Recently, I booked a flight online and while filling out the form I found myself scrolling and scrolling and scrolling and scrolling down to my birth date when suddenly it struck me how long it took to get to 1941.

Over the years I haven’t thought much about my age. Every time the calendar flips again it’s kind of shocking for a few minutes and then since I can’t reconcile the 27 year old inside of me with the real time number, I just let it go with a grin and an added candle on the gluten free cake.

But just now, 1941 was almost the last number. It began to dawn on me that when I wasn’t looking I went and turned 76. And that’s just plain surreal.

I remember when I told people I was 50 and their surprised reaction of no way. How I loved it. And then when I was turning 57 all they said was happy birthday. I remember feeling a twinge of, what no shock and no, no way? And then when I turned 60 people said you got to be kidding, no way are you 60 and I inwardly I said, yay. Then when I turned 68 they simply said happy birthday again.

Now when I say 76 and they say what, you are way too young to be that old, I catch myself before I take it as a compliment. And I realize how attached I am to our cultural thing about being young, looking young, never aging. I can’t help it. I am responding to my conditioning.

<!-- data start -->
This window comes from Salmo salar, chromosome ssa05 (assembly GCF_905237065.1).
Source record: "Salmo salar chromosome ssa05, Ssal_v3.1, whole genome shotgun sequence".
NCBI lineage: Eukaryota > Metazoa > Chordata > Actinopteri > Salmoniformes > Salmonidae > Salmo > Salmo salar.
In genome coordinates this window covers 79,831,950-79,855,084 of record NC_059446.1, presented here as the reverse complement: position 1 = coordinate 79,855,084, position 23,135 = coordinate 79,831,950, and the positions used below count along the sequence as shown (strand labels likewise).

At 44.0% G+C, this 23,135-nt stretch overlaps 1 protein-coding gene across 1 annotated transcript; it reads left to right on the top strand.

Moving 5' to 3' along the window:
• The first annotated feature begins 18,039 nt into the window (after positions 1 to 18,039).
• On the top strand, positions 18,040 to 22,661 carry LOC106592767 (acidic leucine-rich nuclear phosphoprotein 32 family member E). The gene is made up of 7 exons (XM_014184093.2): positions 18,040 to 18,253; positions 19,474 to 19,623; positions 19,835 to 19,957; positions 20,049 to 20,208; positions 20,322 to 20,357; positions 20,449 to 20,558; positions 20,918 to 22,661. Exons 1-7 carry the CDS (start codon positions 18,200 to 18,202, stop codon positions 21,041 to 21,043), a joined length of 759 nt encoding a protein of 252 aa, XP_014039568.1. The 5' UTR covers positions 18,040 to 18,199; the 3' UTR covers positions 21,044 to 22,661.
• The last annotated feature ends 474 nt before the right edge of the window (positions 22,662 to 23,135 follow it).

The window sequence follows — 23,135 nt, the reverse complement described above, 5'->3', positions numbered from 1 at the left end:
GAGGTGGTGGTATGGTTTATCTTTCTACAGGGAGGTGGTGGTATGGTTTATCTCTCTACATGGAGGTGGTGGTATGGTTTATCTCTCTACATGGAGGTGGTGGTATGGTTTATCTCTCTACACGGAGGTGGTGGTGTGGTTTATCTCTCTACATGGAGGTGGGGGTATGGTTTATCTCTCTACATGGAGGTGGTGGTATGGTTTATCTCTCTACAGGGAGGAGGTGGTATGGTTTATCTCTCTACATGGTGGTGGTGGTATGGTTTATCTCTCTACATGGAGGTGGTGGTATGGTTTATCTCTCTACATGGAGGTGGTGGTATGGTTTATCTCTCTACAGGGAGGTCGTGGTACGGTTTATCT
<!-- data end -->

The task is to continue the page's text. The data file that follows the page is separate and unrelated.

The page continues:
When my father turned 50, at his birthday party everyone gathered around him laughing at the book someone had given him. It was a lascivious kind of laugh. So of course later that night my sister and I stole into the den and found the hidden treasure. The title of the book was What To Do About Sex After Fifty and inside all the pages were blank. Haha. I was 15.

Ditto for the clever messages on his birthday cards: “You want me to come upstairs and make love to you? It will have to be one or the other.” “These aren’t wrinkles; they’re laugh lines.” “In honor of your birthday I placed you on the liver transplant wait list. You’re welcome.”

In traditional hunting societies the tribe had to keep moving, so when old people couldn’t keep up they were left behind. When my teacher, Ram Dass turned 70 he said all his western friends shook their heads in dismay, looked at his brown spots and said with sympathy, oh my God, Ram Dass you are getting old. And then in India, his friends there said, in reverence, ahhh Ram Dass you are getting old. Soon you will be an elder. You are becoming someone whose wisdom we can rely on and to whom we will listen.

So here I am living in a culture that worships youth with a blurred understanding that like nature, we are cyclical beings, no different from trees. We can’t have perpetual spring. Besides fall is my favorite season when everything dries up and dies (if you’ll pardon the expression).

I just heard a great quote from Madeleine L’Engle, the author of A Wrinkle In Time plus numerous others books, who died at 88. She said, “The best part about aging is, you get to keep all the other ages.”

And so I’m keeping 9 and 11 and 13 and 25 and 32 and a whole bunch in the middle. And I’m definitely keeping 76. But in the meantime I think I’ll have another piece of birthday cake. Add the gluten please.

Nancy Slonim Aronie is the author of Writing from the Heart: Tapping the Power of Your Inner Voice (Hyperion/Little Brown) and teaches the Chilmark Writing Workshop. She is a commentator for NPR.